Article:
Converting an operating lease to debt involves taking operating lease future payments and calculating their present value using a discount rate for the company's unsecured debt. If a company does not have unsecured debt, it is still possible to estimate unsecured borrowing cost using spreads and interest coverage ratio that takes into account operating lease expenses. Professor Damodaran at the Stern School of Business at NYU developed an Excel spreadsheet that can be easily used to both estimate the interest rate on unsecured debt and capitalize operating leases. The most important part of this conversion is to estimate the interest expense and depreciation embedded in operating lease payment.

Examples of Capitalizing Operating Leases

To give you a sense of how capitalizing operating leases affects companies, I included below a table that lists five retail and restaurant companies for which debt increase was most dramatic in comparison to their peers.

Book Debt Operating Leases PV of Operating Leases Total Debt Market Cap Book Debt/Market Cap Total Debt/Market Cap % Change
Pier 1 Imports Inc. (NYSE:PIR) 226,373 1,253,629 987,139 1,213,512 678,400 0.33 1.79 436%
Abercrombie & Fitch Company (NYSE:ANF) 336,043 1,729,404 1,384,400 1,720,443 815,500 0.41 2.11 412%
Bed Bath & Beyond Inc. (NASDAQ:BBBY) 1,491,487 3,284,725 2,905,207 4,396,694 6,200,000 0.24 0.71 195%
El Pollo Loco Holdings, Inc. (NASDAQ:LOCO) 107,506 247,182 184,547 292,053 480,900 0.22 0.61 172%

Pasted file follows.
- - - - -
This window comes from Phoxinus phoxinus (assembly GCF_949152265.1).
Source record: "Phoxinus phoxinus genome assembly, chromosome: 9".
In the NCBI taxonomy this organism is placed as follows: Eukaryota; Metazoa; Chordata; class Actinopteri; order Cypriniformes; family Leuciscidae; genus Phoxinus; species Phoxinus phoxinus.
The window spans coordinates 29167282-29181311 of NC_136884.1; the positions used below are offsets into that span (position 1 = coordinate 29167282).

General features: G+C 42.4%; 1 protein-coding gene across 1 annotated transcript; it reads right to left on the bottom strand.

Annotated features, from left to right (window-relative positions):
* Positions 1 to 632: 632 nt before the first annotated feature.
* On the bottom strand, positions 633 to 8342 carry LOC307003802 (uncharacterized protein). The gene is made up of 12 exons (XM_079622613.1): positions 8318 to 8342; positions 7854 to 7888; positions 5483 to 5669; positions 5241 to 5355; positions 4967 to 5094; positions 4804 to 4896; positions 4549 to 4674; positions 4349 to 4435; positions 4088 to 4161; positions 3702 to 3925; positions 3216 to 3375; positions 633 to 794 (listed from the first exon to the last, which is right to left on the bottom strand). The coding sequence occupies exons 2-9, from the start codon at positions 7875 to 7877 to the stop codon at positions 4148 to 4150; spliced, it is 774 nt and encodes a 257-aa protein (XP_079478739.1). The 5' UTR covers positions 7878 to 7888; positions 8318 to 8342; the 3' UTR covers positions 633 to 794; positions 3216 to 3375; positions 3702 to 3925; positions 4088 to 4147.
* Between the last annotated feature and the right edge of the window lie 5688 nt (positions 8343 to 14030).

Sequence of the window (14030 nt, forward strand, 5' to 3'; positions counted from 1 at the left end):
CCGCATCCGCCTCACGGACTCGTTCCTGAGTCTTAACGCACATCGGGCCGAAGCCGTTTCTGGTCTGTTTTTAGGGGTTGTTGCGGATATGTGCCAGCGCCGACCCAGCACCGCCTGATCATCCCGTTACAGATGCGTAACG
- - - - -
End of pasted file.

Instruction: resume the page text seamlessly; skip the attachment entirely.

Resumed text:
Carrols Restaurant Group, Inc. (NASDAQ:TAST) 215,097 701,803 408,509 623,606 534,000 0.40 1.17 190%

Source: and companies' filings. In thousands of USD.

Notice the massive effect of capitalizing operating leases for these companies, where the increase in debt was 2-3 times, and how the leverage metrics became much higher. Thus, in the presence of a relatively small amount of book debt, these companies look much more leveraged. Pier 1 Imports Inc. has the largest percent change in the Total Debt/Market Cap ratio with its large operating lease signed on its stores, headquarters, distribution centers and other offices.

Investor Takeaway

FASB is due to fix one of the remaining holes in off-balance sheet accounting. The fattening of balance sheets from the increase in assets and liabilities for certain industries will be large, while their equity positions will remain the same. FASB estimated that at the end of 2014, about a trillion of USD of future minimum lease payments are sitting in footnotes. While the new accounting standard does not change companies' financial positions in any form, it will add better comparability across industries. Investors who overlooked lease debt should start incorporating operating leases in their analysis.

Disclosure: I/we have no positions in any stocks mentioned, and no plans to initiate any positions within the next 72 hours.

I wrote this article myself, and it expresses my own opinions. I am not receiving compensation for it (other than from Seeking Alpha). I have no business relationship with any company whose stock is mentioned in this article.